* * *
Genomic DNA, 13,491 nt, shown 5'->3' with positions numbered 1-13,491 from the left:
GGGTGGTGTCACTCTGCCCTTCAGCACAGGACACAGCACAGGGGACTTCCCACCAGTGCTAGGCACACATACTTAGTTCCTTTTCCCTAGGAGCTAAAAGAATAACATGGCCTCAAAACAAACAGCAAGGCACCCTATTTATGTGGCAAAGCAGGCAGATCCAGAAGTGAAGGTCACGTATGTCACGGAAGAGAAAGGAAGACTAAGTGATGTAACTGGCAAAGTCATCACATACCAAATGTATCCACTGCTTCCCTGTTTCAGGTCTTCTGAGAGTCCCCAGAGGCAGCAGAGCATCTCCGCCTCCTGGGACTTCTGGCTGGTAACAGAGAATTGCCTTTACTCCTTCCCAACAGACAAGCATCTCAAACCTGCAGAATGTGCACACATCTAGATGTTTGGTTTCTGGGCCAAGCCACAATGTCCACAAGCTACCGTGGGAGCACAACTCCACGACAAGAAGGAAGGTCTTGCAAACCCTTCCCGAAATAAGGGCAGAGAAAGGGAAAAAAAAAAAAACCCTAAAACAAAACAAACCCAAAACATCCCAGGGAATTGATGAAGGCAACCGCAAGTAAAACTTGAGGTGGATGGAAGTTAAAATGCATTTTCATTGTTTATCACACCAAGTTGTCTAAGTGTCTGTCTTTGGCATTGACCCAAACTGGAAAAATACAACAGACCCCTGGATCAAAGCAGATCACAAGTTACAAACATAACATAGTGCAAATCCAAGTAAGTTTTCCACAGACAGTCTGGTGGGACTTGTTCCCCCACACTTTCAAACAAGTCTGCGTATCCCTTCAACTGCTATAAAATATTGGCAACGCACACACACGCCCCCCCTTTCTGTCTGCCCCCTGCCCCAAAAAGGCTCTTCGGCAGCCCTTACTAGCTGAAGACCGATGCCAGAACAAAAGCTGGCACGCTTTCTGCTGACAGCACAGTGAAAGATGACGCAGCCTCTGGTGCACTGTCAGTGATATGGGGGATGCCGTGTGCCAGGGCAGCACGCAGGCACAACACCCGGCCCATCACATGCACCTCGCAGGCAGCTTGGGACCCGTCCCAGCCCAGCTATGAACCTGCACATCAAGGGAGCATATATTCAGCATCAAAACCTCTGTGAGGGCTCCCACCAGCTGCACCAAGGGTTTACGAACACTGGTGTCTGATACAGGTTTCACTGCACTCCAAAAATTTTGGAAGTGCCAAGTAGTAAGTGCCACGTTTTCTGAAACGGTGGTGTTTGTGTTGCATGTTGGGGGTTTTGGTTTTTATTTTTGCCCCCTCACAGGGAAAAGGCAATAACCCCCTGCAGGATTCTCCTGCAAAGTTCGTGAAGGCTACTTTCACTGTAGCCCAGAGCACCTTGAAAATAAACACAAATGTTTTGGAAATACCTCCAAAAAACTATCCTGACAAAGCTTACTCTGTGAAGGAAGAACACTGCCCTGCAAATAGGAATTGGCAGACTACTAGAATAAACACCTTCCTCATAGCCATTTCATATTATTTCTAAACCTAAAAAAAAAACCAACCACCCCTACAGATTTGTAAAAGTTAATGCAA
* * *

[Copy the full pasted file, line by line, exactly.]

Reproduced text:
Genomic DNA, 13,491 nt, shown 5'->3' with positions numbered 1-13,491 from the left:
GGGTGGTGTCACTCTGCCCTTCAGCACAGGACACAGCACAGGGGACTTCCCACCAGTGCTAGGCACACATACTTAGTTCCTTTTCCCTAGGAGCTAAAAGAATAACATGGCCTCAAAACAAACAGCAAGGCACCCTATTTATGTGGCAAAGCAGGCAGATCCAGAAGTGAAGGTCACGTATGTCACGGAAGAGAAAGGAAGACTAAGTGATGTAACTGGCAAAGTCATCACATACCAAATGTATCCACTGCTTCCCTGTTTCAGGTCTTCTGAGAGTCCCCAGAGGCAGCAGAGCATCTCCGCCTCCTGGGACTTCTGGCTGGTAACAGAGAATTGCCTTTACTCCTTCCCAACAGACAAGCATCTCAAACCTGCAGAATGTGCACACATCTAGATGTTTGGTTTCTGGGCCAAGCCACAATGTCCACAAGCTACCGTGGGAGCACAACTCCACGACAAGAAGGAAGGTCTTGCAAACCCTTCCCGAAATAAGGGCAGAGAAAGGGAAAAAAAAAAAAACCCTAAAACAAAACAAACCCAAAACATCCCAGGGAATTGATGAAGGCAACCGCAAGTAAAACTTGAGGTGGATGGAAGTTAAAATGCATTTTCATTGTTTATCACACCAAGTTGTCTAAGTGTCTGTCTTTGGCATTGACCCAAACTGGAAAAATACAACAGACCCCTGGATCAAAGCAGATCACAAGTTACAAACATAACATAGTGCAAATCCAAGTAAGTTTTCCACAGACAGTCTGGTGGGACTTGTTCCCCCACACTTTCAAACAAGTCTGCGTATCCCTTCAACTGCTATAAAATATTGGCAACGCACACACACGCCCCCCCTTTCTGTCTGCCCCCTGCCCCAAAAAGGCTCTTCGGCAGCCCTTACTAGCTGAAGACCGATGCCAGAACAAAAGCTGGCACGCTTTCTGCTGACAGCACAGTGAAAGATGACGCAGCCTCTGGTGCACTGTCAGTGATATGGGGGATGCCGTGTGCCAGGGCAGCACGCAGGCACAACACCCGGCCCATCACATGCACCTCGCAGGCAGCTTGGGACCCGTCCCAGCCCAGCTATGAACCTGCACATCAAGGGAGCATATATTCAGCATCAAAACCTCTGTGAGGGCTCCCACCAGCTGCACCAAGGGTTTACGAACACTGGTGTCTGATACAGGTTTCACTGCACTCCAAAAATTTTGGAAGTGCCAAGTAGTAAGTGCCACGTTTTCTGAAACGGTGGTGTTTGTGTTGCATGTTGGGGGTTTTGGTTTTTATTTTTGCCCCCTCACAGGGAAAAGGCAATAACCCCCTGCAGGATTCTCCTGCAAAGTTCGTGAAGGCTACTTTCACTGTAGCCCAGAGCACCTTGAAAATAAACACAAATGTTTTGGAAATACCTCCAAAAAACTATCCTGACAAAGCTTACTCTGTGAAGGAAGAACACTGCCCTGCAAATAGGAATTGGCAGACTACTAGAATAAACACCTTCCTCATAGCCATTTCATATTATTTCTAAACCTAAAAAAAAAACCAACCACCCCTACAGATTTGTAAAAGTTAATGCAA